Time to end the U.S. dispute with Mexico over trucks and tariffs on U.S. products


The Seattle Times
By Kate Riley, Seattle Times editorial columnist
July 16, 2009


Nothing good comes from neighbors feuding. Bound by proximity, they must find ways to work things out.

Nevertheless, Congress and President Obama did the rough equivalent of blocking the neighbor’s driveway by ending a pilot project permitting Mexican trucks to bring cargo into the United States — a practice authorized in the North American Free Trade Agreement. Congress enacted and Obama signed in March a spending bill that stopped funding the experiment that, by many accounts, including a federal report, was successful.

Mexico retaliated with steep tariffs on more than 90 U.S. products, which is squeezing Washington potato and pear, apricot and cherry producers, among others.

The roiling trade dispute between Mexico and the United States is bad for business and counterproductive as the two countries attempt to improve border security and solve escalating violence related to drug cartels.

NAFTA called for Mexican and U.S. trucks to cross the border — an improvement to the costly three-step shipment of goods. But the Teamsters all along have raised objections to Mexican trucks coming into the U.S.

Now goods are taken to the border, another truck ferries them across the border, where they are loaded on the other country’s trucks and distributed. A U.S. Chamber of Commerce briefing paper says the practice adds about $400 million to U.S. consumers’ cost of Mexican imports.

When the U.S. did not permit Mexican trucks to drive into the U.S., the southern neighbor filed a 1998 complaint under Chapter 20 of the NAFTA agreement. A dispute-settlement panel ruled the U.S. was in violation and Mexico had the right to retaliate.

Enter the pilot program, a compromise to demonstrate that Mexican trucks could meet U.S. safety and security standards — that is until Congress and Obama killed it.

March 19, Mexico imposed tariffs on certain U.S. imports valued at $2.4 billion. The sanctions range from 10 percent to as high as 45 percent on some produce.

Especially concerned are Washington’s potato growers, who in 2008 exported about $40 million in processed potatoes to Mexico. But now they are watching their market share plummet as Mexican buyers shift their orders to Canadian processors unencumbered by the 20-percent tariff.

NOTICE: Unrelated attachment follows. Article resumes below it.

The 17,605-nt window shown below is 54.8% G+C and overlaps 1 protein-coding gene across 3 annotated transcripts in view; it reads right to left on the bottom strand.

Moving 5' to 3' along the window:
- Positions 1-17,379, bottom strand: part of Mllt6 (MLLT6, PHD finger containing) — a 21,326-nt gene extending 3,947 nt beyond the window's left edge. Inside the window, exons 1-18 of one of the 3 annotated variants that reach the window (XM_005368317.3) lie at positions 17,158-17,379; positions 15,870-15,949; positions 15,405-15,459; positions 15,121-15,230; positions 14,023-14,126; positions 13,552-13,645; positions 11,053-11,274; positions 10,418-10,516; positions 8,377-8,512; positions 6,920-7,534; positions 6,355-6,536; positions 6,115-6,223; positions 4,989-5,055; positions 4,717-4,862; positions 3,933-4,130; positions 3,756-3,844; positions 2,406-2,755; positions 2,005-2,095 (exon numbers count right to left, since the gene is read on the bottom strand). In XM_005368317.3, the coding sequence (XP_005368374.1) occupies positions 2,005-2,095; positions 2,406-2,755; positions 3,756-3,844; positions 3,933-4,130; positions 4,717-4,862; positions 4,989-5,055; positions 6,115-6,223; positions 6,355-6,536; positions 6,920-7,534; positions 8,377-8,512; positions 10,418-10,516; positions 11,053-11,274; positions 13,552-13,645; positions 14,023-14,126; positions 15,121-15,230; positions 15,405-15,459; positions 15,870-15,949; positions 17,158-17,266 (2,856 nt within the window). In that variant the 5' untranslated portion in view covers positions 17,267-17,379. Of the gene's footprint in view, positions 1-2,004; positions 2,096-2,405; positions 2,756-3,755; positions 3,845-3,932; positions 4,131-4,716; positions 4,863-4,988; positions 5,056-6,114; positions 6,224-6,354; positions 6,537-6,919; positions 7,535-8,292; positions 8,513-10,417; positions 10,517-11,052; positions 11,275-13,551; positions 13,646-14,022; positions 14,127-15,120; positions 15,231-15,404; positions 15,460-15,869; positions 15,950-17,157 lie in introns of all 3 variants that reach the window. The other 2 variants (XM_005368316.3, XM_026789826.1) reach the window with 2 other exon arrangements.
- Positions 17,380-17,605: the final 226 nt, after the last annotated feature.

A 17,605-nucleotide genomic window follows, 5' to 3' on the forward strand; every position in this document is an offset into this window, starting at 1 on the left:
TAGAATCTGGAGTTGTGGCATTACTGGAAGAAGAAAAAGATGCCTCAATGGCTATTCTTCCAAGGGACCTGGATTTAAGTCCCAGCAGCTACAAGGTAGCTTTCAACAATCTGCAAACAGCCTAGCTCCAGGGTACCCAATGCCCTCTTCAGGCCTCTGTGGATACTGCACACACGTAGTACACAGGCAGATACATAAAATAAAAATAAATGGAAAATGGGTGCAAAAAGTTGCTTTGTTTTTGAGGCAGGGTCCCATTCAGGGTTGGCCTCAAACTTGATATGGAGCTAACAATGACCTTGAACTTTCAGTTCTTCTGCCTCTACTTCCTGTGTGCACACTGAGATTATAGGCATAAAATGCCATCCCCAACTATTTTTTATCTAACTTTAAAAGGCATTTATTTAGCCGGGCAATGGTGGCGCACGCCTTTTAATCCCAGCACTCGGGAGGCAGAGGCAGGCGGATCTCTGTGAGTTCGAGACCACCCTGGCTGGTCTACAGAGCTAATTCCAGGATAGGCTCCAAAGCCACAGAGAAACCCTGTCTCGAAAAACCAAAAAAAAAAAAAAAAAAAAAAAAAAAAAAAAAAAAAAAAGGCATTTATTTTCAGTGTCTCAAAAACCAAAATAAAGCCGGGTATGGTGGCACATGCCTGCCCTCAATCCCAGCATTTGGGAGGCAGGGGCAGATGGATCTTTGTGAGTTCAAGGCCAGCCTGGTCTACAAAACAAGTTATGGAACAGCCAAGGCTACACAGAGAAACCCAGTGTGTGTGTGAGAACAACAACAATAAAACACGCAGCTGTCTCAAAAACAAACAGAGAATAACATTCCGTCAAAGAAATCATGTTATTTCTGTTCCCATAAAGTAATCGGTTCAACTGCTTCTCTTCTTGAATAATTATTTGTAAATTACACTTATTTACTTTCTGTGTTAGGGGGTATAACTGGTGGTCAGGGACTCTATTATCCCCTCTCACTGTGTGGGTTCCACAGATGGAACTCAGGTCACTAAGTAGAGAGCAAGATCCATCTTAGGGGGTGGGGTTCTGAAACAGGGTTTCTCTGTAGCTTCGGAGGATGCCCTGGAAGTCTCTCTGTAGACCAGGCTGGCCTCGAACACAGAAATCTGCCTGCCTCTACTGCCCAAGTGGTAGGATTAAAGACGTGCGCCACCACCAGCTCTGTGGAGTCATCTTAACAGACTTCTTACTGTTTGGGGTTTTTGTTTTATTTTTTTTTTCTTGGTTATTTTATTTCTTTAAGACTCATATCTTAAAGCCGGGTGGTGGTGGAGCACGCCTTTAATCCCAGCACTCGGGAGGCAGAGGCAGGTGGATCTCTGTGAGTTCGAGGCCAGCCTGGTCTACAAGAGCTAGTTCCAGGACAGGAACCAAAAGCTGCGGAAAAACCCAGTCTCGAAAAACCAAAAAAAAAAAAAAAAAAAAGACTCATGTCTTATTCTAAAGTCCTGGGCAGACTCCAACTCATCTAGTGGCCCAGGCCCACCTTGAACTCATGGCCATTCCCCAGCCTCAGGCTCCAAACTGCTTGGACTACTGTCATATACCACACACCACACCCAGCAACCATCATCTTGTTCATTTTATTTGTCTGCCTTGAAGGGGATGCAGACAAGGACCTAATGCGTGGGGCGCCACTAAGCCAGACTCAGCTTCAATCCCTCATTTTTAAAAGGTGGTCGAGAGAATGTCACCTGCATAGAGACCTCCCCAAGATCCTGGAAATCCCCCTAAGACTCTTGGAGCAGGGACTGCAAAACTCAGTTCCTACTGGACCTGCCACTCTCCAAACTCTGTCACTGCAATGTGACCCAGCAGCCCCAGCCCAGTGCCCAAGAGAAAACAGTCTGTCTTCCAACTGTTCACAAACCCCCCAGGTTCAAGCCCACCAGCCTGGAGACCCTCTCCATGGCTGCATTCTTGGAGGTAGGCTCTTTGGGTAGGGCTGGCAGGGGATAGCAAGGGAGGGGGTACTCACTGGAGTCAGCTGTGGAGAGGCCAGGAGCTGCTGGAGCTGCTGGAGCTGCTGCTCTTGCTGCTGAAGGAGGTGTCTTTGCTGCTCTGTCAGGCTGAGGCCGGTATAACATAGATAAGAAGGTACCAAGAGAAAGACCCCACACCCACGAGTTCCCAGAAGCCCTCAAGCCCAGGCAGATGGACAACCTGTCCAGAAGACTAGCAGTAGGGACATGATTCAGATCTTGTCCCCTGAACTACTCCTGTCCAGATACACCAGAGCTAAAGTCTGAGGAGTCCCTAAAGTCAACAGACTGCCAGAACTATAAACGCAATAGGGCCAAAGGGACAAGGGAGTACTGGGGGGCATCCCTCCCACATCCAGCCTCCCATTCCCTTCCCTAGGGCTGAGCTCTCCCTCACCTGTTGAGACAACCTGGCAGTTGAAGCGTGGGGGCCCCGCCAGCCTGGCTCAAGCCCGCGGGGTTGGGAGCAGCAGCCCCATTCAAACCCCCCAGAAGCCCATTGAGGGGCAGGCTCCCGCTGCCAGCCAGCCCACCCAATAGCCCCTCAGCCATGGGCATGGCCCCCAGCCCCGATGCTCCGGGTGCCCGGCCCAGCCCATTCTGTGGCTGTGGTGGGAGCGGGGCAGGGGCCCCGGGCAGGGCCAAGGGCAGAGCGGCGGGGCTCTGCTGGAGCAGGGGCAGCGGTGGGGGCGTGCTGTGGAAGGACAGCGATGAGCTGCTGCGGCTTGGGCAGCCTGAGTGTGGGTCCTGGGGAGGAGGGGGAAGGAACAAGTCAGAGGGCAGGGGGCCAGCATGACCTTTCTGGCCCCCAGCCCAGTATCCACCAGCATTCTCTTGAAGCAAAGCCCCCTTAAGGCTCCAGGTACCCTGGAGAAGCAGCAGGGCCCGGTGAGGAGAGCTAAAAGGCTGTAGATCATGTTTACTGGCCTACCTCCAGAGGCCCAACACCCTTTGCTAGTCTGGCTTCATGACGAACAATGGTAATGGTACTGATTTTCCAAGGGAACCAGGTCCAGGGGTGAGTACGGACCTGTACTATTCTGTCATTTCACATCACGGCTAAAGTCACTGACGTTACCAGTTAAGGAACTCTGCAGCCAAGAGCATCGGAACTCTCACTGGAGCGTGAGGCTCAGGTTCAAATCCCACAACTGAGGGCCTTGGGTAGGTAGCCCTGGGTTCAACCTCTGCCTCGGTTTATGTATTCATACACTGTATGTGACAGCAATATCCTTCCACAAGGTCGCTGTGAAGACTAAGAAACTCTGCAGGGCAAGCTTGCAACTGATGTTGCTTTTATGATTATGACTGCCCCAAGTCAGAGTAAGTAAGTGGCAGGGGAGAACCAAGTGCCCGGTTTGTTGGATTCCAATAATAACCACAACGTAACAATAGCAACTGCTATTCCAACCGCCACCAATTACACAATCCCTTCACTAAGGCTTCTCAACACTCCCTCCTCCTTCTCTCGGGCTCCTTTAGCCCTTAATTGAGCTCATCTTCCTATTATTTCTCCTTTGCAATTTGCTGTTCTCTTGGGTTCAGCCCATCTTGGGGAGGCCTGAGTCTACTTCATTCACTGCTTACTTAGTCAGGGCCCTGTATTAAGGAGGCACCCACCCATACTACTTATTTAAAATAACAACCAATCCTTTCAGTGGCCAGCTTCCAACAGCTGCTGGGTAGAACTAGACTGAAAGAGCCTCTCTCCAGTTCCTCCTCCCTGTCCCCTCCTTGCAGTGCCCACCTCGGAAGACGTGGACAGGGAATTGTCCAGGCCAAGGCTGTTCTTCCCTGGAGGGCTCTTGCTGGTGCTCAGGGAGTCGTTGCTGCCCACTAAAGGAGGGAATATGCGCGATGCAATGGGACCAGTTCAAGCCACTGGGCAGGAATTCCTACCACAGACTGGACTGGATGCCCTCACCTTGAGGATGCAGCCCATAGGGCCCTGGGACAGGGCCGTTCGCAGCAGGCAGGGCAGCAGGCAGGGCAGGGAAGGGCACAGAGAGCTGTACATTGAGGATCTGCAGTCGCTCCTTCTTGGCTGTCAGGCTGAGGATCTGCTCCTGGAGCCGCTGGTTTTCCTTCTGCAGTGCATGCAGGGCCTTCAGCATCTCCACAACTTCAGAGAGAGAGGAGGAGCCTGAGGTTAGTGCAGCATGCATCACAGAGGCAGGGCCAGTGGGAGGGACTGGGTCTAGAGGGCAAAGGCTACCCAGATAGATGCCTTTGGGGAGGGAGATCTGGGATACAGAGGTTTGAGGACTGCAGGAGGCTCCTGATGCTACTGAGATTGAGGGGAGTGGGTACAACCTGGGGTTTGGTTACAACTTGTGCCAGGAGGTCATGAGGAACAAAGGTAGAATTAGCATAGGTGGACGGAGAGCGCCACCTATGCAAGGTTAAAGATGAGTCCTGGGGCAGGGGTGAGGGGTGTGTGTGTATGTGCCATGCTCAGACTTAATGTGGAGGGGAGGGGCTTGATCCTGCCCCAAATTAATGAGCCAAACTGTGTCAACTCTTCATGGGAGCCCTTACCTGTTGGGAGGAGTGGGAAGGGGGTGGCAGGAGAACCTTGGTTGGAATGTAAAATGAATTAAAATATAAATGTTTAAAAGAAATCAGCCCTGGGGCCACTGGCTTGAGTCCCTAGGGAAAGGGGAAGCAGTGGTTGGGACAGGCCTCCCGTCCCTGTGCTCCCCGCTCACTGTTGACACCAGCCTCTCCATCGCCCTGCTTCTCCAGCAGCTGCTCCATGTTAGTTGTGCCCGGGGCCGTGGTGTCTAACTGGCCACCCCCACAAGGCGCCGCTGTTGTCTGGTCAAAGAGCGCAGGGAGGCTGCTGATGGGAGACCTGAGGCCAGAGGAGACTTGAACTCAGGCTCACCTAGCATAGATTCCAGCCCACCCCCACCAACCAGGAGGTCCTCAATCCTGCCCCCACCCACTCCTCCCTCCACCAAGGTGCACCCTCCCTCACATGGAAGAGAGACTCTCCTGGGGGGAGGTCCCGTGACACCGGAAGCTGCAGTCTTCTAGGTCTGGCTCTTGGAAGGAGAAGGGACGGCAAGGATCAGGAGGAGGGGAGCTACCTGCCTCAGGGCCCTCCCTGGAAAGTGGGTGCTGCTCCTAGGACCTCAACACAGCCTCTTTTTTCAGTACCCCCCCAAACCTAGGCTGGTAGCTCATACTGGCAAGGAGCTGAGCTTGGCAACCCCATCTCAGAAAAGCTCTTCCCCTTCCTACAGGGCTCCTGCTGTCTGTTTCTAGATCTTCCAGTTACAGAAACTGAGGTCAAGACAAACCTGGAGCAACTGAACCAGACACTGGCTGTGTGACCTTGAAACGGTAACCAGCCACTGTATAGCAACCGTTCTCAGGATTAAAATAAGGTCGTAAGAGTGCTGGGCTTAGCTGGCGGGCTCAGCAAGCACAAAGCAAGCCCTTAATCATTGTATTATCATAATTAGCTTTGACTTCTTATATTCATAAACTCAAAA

So far for both April and May, Washington’s processed-potato exports are off $4.6 million, reported Matt Harris, Washington State Potato Commission trade director. That’s already more than 10 percent of 2008 total exports to Mexico.

This hit comes during a tough year anyway because of the recession, but even if the U.S. and Mexico iron out their differences, the effects of the tariffs likely will be felt for years. Canadians will fight hard to keep their customers.

"It’s very hard to rebuild that market after you’ve lost that dollar," Harris said.

Ask the cattle industry. Before Korea closed its market to U.S. beef after the mad-cow scare, Washington exported $26.4 million a year in beef products to that market. Though the market has been reopened, Korea is buying only $10.4 million worth of Washington beef.

Transportation Secretary Ray LaHood was expected to release a draft plan to resolve the trucking issue in July, said a spokeswoman for U.S. Sen. Maria Cantwell, but that has been put off until the end of August.

I hope it’s not later than that. One Mexican official familiar with the two countries’ discussions said Thursday that if progress isn’t made in resolving the dispute by the end of summer, Mexico likely will impose tariffs on a second round of U.S. products.

Time to end this neighborhood dispute before it escalates further.

Kate Riley’s column appears regularly on editorial pages of The Times. Her e-mail address is [email protected]


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